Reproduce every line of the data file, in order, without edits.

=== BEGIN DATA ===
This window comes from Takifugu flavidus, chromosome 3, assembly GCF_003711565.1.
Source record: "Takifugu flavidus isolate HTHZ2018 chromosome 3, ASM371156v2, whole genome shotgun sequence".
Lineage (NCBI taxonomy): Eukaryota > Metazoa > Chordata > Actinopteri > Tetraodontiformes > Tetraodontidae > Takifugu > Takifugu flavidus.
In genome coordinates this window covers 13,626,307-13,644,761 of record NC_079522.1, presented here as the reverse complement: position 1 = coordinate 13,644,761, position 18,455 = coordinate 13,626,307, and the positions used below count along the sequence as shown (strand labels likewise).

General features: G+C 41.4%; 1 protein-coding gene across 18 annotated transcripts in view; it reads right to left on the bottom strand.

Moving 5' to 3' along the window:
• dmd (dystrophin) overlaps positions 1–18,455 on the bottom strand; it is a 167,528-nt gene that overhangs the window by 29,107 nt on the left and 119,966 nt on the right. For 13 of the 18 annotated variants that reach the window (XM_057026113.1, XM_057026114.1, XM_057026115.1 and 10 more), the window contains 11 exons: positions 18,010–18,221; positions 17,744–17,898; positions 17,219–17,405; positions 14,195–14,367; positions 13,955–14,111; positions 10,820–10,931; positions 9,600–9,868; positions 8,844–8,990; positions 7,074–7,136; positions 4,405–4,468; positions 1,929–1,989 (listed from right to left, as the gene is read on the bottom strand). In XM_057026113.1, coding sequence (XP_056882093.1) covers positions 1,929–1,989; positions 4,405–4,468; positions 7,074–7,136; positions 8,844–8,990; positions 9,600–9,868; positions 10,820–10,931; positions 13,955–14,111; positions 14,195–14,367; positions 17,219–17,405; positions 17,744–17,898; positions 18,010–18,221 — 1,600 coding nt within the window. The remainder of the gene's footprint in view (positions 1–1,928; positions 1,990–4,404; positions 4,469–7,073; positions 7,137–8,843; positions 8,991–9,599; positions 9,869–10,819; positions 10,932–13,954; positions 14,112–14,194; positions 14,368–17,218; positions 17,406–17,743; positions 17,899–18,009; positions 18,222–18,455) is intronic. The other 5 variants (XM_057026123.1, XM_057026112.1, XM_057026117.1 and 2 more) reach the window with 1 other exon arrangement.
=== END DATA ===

This window comes from Takifugu flavidus, chromosome 3, assembly GCF_003711565.1.
Source record: "Takifugu flavidus isolate HTHZ2018 chromosome 3, ASM371156v2, whole genome shotgun sequence".
Lineage (NCBI taxonomy): Eukaryota > Metazoa > Chordata > Actinopteri > Tetraodontiformes > Tetraodontidae > Takifugu > Takifugu flavidus.
In genome coordinates this window covers 13,626,307-13,644,761 of record NC_079522.1, presented here as the reverse complement: position 1 = coordinate 13,644,761, position 18,455 = coordinate 13,626,307, and the positions used below count along the sequence as shown (strand labels likewise).

General features: G+C 41.4%; 1 protein-coding gene across 18 annotated transcripts in view; it reads right to left on the bottom strand.

Moving 5' to 3' along the window:
• dmd (dystrophin) overlaps positions 1–18,455 on the bottom strand; it is a 167,528-nt gene that overhangs the window by 29,107 nt on the left and 119,966 nt on the right. For 13 of the 18 annotated variants that reach the window (XM_057026113.1, XM_057026114.1, XM_057026115.1 and 10 more), the window contains 11 exons: positions 18,010–18,221; positions 17,744–17,898; positions 17,219–17,405; positions 14,195–14,367; positions 13,955–14,111; positions 10,820–10,931; positions 9,600–9,868; positions 8,844–8,990; positions 7,074–7,136; positions 4,405–4,468; positions 1,929–1,989 (listed from right to left, as the gene is read on the bottom strand). In XM_057026113.1, coding sequence (XP_056882093.1) covers positions 1,929–1,989; positions 4,405–4,468; positions 7,074–7,136; positions 8,844–8,990; positions 9,600–9,868; positions 10,820–10,931; positions 13,955–14,111; positions 14,195–14,367; positions 17,219–17,405; positions 17,744–17,898; positions 18,010–18,221 — 1,600 coding nt within the window. The remainder of the gene's footprint in view (positions 1–1,928; positions 1,990–4,404; positions 4,469–7,073; positions 7,137–8,843; positions 8,991–9,599; positions 9,869–10,819; positions 10,932–13,954; positions 14,112–14,194; positions 14,368–17,218; positions 17,406–17,743; positions 17,899–18,009; positions 18,222–18,455) is intronic. The other 5 variants (XM_057026123.1, XM_057026112.1, XM_057026117.1 and 2 more) reach the window with 1 other exon arrangement.